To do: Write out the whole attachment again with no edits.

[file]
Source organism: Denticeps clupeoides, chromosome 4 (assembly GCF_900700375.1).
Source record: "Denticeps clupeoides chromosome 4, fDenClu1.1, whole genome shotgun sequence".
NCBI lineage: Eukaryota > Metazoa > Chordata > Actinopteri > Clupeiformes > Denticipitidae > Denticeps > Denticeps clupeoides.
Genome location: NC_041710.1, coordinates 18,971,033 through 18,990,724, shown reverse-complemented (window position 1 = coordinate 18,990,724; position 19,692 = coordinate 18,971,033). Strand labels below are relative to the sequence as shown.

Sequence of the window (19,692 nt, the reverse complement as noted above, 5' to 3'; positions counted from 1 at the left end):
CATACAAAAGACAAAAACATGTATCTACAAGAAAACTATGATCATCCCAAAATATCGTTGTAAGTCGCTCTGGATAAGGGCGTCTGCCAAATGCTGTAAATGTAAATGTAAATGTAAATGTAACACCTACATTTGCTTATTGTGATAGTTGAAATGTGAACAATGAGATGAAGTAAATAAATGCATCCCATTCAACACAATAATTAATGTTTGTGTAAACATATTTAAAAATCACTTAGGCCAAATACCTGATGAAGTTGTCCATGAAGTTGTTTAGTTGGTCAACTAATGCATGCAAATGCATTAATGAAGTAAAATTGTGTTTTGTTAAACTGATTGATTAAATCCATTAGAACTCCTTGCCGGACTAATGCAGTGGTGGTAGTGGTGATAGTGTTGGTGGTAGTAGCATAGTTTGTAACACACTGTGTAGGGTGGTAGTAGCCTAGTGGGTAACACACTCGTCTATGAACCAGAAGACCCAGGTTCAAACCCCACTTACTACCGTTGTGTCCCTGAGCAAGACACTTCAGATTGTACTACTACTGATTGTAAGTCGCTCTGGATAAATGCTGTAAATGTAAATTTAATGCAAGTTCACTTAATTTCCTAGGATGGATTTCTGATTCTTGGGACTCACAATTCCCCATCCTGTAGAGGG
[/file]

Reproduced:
Source organism: Denticeps clupeoides, chromosome 4 (assembly GCF_900700375.1).
Source record: "Denticeps clupeoides chromosome 4, fDenClu1.1, whole genome shotgun sequence".
NCBI lineage: Eukaryota > Metazoa > Chordata > Actinopteri > Clupeiformes > Denticipitidae > Denticeps > Denticeps clupeoides.
Genome location: NC_041710.1, coordinates 18,971,033 through 18,990,724, shown reverse-complemented (window position 1 = coordinate 18,990,724; position 19,692 = coordinate 18,971,033). Strand labels below are relative to the sequence as shown.

Sequence of the window (19,692 nt, the reverse complement as noted above, 5' to 3'; positions counted from 1 at the left end):
CATACAAAAGACAAAAACATGTATCTACAAGAAAACTATGATCATCCCAAAATATCGTTGTAAGTCGCTCTGGATAAGGGCGTCTGCCAAATGCTGTAAATGTAAATGTAAATGTAAATGTAACACCTACATTTGCTTATTGTGATAGTTGAAATGTGAACAATGAGATGAAGTAAATAAATGCATCCCATTCAACACAATAATTAATGTTTGTGTAAACATATTTAAAAATCACTTAGGCCAAATACCTGATGAAGTTGTCCATGAAGTTGTTTAGTTGGTCAACTAATGCATGCAAATGCATTAATGAAGTAAAATTGTGTTTTGTTAAACTGATTGATTAAATCCATTAGAACTCCTTGCCGGACTAATGCAGTGGTGGTAGTGGTGATAGTGTTGGTGGTAGTAGCATAGTTTGTAACACACTGTGTAGGGTGGTAGTAGCCTAGTGGGTAACACACTCGTCTATGAACCAGAAGACCCAGGTTCAAACCCCACTTACTACCGTTGTGTCCCTGAGCAAGACACTTCAGATTGTACTACTACTGATTGTAAGTCGCTCTGGATAAATGCTGTAAATGTAAATTTAATGCAAGTTCACTTAATTTCCTAGGATGGATTTCTGATTCTTGGGACTCACAATTCCCCATCCTGTAGAGGG